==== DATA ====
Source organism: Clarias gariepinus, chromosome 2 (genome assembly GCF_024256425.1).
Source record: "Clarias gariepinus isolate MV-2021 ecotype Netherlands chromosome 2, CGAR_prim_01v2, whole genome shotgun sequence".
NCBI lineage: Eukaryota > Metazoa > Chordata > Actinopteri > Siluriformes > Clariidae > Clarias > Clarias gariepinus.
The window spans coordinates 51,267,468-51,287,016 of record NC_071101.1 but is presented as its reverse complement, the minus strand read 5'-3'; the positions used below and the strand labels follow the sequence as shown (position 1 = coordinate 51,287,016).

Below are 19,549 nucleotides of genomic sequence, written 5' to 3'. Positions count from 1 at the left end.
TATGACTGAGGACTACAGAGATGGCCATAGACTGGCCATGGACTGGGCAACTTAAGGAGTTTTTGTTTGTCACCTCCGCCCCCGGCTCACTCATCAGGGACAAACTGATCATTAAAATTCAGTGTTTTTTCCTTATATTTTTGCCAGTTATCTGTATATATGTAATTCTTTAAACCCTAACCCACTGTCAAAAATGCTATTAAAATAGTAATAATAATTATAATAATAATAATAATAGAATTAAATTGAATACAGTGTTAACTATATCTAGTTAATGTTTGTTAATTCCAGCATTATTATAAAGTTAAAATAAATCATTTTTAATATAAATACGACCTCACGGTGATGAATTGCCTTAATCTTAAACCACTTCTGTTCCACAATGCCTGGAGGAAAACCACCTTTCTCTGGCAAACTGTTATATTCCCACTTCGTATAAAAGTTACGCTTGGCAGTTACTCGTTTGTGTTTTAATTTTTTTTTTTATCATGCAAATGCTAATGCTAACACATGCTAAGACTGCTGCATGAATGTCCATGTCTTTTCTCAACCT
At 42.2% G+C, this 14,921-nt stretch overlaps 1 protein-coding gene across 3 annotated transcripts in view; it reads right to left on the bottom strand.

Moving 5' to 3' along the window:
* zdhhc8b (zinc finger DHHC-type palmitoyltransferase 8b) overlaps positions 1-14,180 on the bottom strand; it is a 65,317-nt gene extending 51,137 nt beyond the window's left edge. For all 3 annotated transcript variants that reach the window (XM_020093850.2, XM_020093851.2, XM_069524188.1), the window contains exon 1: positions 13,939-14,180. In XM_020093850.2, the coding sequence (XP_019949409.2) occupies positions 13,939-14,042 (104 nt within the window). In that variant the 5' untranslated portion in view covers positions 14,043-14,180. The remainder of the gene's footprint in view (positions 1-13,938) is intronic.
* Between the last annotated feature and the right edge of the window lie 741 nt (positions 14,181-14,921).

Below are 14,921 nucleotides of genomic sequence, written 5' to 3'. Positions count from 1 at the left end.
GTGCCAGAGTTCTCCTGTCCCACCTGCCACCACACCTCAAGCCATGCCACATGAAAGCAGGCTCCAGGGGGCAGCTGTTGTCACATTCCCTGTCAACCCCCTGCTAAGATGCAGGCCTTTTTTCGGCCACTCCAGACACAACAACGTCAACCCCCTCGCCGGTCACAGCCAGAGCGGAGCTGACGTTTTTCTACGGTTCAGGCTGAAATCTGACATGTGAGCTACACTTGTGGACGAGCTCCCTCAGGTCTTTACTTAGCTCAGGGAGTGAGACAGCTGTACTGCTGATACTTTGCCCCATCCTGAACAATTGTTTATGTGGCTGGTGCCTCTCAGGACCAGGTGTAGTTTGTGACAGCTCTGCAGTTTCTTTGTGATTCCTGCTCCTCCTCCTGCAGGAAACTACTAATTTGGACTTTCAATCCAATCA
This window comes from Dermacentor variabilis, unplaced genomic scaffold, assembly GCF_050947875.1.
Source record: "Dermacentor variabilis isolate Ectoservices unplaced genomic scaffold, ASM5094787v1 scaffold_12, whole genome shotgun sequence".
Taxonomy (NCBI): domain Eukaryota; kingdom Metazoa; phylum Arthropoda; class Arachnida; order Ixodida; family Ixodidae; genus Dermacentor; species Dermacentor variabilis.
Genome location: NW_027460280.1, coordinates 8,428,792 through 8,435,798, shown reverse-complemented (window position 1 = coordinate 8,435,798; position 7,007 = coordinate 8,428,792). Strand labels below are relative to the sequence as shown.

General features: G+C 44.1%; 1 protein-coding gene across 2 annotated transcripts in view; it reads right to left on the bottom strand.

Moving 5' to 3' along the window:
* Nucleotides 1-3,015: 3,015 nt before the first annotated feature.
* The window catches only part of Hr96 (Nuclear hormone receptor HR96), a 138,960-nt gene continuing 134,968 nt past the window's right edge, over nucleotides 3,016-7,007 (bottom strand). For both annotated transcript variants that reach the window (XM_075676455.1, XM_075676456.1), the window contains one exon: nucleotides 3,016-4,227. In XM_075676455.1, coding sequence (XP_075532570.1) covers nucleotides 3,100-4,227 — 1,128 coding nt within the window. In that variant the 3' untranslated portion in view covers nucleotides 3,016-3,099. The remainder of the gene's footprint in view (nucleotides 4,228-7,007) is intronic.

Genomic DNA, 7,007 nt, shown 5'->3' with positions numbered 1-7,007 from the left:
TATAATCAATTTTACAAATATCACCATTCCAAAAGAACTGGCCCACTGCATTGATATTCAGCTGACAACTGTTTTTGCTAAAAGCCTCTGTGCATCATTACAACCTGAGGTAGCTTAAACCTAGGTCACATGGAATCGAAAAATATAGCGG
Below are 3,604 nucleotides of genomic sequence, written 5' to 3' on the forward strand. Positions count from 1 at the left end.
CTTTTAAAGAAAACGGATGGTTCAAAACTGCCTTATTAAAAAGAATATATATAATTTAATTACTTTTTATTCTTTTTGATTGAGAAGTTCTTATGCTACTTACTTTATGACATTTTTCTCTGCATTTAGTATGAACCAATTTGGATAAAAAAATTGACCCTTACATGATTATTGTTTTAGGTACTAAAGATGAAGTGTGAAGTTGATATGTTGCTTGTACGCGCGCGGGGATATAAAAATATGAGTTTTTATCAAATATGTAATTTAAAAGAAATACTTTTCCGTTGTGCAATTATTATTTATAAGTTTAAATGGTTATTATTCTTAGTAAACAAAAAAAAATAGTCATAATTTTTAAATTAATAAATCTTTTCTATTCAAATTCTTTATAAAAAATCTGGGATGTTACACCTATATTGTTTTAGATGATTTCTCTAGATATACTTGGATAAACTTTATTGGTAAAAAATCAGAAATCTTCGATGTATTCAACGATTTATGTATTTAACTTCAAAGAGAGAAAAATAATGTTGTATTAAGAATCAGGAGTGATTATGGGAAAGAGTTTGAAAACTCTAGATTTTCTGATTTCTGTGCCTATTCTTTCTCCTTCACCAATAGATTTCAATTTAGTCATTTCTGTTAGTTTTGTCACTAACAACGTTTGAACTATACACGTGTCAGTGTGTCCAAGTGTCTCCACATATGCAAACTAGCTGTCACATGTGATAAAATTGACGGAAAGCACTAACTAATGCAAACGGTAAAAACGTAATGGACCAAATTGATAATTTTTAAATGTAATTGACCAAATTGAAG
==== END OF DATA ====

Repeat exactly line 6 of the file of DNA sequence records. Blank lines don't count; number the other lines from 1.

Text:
TATGACTGAGGACTACAGAGATGGCCATAGACTGGCCATGGACTGGGCAACTTAAGGAGTTTTTGTTTGTCACCTCCGCCCCCGGCTCACTCATCAGGGACAAACTGATCATTAAAATTCAGTGTTTTTTCCTTATATTTTTGCCAGTTATCTGTATATATGTAATTCTTTAAACCCTAACCCACTGTCAAAAATGCTATTAAAATAGTAATAATAATTATAATAATAATAATAATAGAATTAAATTGAATACAGTGTTAACTATATCTAGTTAATGTTTGTTAATTCCAGCATTATTATAAAGTTAAAATAAATCATTTTTAATATAAATACGACCTCACGGTGATGAATTGCCTTAATCTTAAACCACTTCTGTTCCACAATGCCTGGAGGAAAACCACCTTTCTCTGGCAAACTGTTATATTCCCACTTCGTATAAAAGTTACGCTTGGCAGTTACTCGTTTGTGTTTTAATTTTTTTTTTTATCATGCAAATGCTAATGCTAACACATGCTAAGACTGCTGCATGAATGTCCATGTCTTTTCTCAACCT